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Adventure Time: “Water Park Prank”

A standard Finn and Jake story is improved by a distinct visual style

B
B

Adventure Time

"Water Park Prank"

Season 6 , Episode 37

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“Water Park Prank” is a simplistic episode of Adventure Time following Finn and Jake as they pull a prank on Ice King at the Wet Pipes Water Park, but it stands out because of the distinct visual style of David Ferguson, the Glasgow-based animator that writes, directs, and storyboards this episode. From the title card and credits, it’s clear that this episode will have a very different look from the Adventure Time norm, and Ferguson joins the ranks of artists like David OReilly and Masaaki Yuasa as an animator that drastically changes the style of the show by interpreting it through his singular point of view.

Ferguson’s cutout-style animation makes everything very flat, but it has a lot of charm and character. It’s a lot of fun to see him interpret the Adventure Time cast in this style, and the characters’ cuteness considerably increases when they’re in their swim gear. (Jake in his little red Speedo is adorable, but I love Ice King in his retro striped one-piece bathing suit, complete with pink swim-cap over his crown.) Ferguson does great work embracing this show’s silly aesthetic for new characters, too, like the flying orangutans that populate the park and the anthropomorphized whistles that serve as lifeguards.

This episode is simple, but it’s also very whimsical in an especially juvenile way. After Finn goes home to retrieve the shorts and underwear he’ll need after his swimsuit gets wet, he makes his way back to the water park by bouncing on top of mushroom heads while singing a song about underwear, then lands on a sign that explicitly says “No Bouncing.” Shortly after, Finn becomes the latest prey of the Daddy Sad Heads, small creatures that live in water and secrete a tear toxin that makes people cry uncontrollably, and in order to remove them, Finn has to find the strength to shake them off his body. He does this with the help of Princess Bubblegum, who forces him to visualize himself as a jester that needs to dance for a king. It’s all very silly, and it only gets sillier once Finn gets to the water park and a prank is hatched.

While standing in line for a water slide, Finn and Jake overhear Ice King talk about how he’s going to turn the park to ice after this last trip down the slide, so they devise a prank that prevents him from going down the slide and ultimately gets him banned from the park for life. After planting a fake Jake in the viewing gallery by putting goggles on a kickboard that has his same shape, Jake makes his way into the slide and inflates himself so Ice King bounces back to the top every time he tries to make his way down. This could be seen as a metaphor for how Ice King can never make any forward progress in his life and always ends up in the same sad place, but it’s far more likely that it’s just Finn and Jake messing with Ice King because they want to ruin his plan.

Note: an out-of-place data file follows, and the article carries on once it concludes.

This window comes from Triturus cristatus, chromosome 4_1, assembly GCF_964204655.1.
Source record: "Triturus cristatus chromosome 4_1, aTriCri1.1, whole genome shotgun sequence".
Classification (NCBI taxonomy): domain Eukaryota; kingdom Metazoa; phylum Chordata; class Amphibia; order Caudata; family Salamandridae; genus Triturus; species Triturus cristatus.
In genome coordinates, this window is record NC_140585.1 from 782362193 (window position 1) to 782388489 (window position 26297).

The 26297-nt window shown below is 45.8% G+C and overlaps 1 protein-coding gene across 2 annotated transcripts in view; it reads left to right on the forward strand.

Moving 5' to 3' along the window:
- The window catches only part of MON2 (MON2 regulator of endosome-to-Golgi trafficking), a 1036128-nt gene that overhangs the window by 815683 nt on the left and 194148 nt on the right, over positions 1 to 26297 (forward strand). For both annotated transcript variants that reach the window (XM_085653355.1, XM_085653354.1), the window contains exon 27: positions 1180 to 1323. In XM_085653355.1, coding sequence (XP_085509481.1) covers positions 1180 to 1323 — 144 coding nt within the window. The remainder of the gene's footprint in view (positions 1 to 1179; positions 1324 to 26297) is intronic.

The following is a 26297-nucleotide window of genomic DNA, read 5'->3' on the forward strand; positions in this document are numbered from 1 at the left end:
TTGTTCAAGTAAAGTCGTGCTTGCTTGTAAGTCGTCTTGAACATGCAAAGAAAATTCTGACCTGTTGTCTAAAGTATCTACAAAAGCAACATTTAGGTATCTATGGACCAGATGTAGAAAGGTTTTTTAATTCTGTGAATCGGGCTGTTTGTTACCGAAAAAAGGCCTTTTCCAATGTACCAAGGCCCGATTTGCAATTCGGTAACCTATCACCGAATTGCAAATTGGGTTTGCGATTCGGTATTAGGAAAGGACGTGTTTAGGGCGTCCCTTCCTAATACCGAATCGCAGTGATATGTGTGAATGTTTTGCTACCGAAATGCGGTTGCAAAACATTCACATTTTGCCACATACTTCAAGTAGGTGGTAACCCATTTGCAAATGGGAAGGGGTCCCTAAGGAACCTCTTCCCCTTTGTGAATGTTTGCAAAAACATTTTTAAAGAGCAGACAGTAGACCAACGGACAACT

“Water Park Prank” doesn’t offer much plot-wise, but it’s visually rich and a welcome break after the intensity of the last two episodes. I appreciate the details in Ferguson’s storyboarding, like the expanding circle transition when Jake is saying “Oh,” using the shape of Jake’s mouth as the starting point of the circle that takes us into the next scene. When Ice King grabs Finn’s arm, a starburst radiates from the point of contact, a bold graphic element that has an even bigger impact thanks to Ferguson’s flat style.

The story is forgettable but fun in an immature children’s TV way; it doesn’t try to be something sophisticated or deep, instead showing Finn and Jake being their typical goofy selves. It’s a standard Finn and Jake episode, but “Water Park Prank” shows the value of a strong, individual perspective, and I don’t think it’s a coincidence that the three most visually distinct episodes have all focused on Finn and Jake. They are at the foundation of this series, and when unique voices like Ferguson, OReilly, or Yuasa are given free rein to play around with this show, they work with the basics and find new ways to make the central bros engaging to the audience.

Stray observations:

  • As light and goofy as this story is, Ferguson makes sure to include a little bit of darkness by making Wet Pipes Water Park a converted chemical factory, complete with crumbling warning signs at the park’s entrance.
  • This episode’s closing credits show all the people that have been banned for life, a group that includes characters like Terry, LSP, and Ricardio. I wouldn’t mind seeing more people play around with the end credits like Ferguson.
  • I don’t know why Jake has to wear a Speedo at the water park, but I approve of that choice because I love the visual of Jake in swimwear.
  • “I knew there was something different about you today.”
  • “I may have stinky dog breath, but at least I don’t have to concern myself with underwear.”
  • “The water’s turned my fingers too pruny to do magic!”
  • “Well why don’t you blow that picture up poster-size, frame it on the wall, and add a touch of class to this dump!”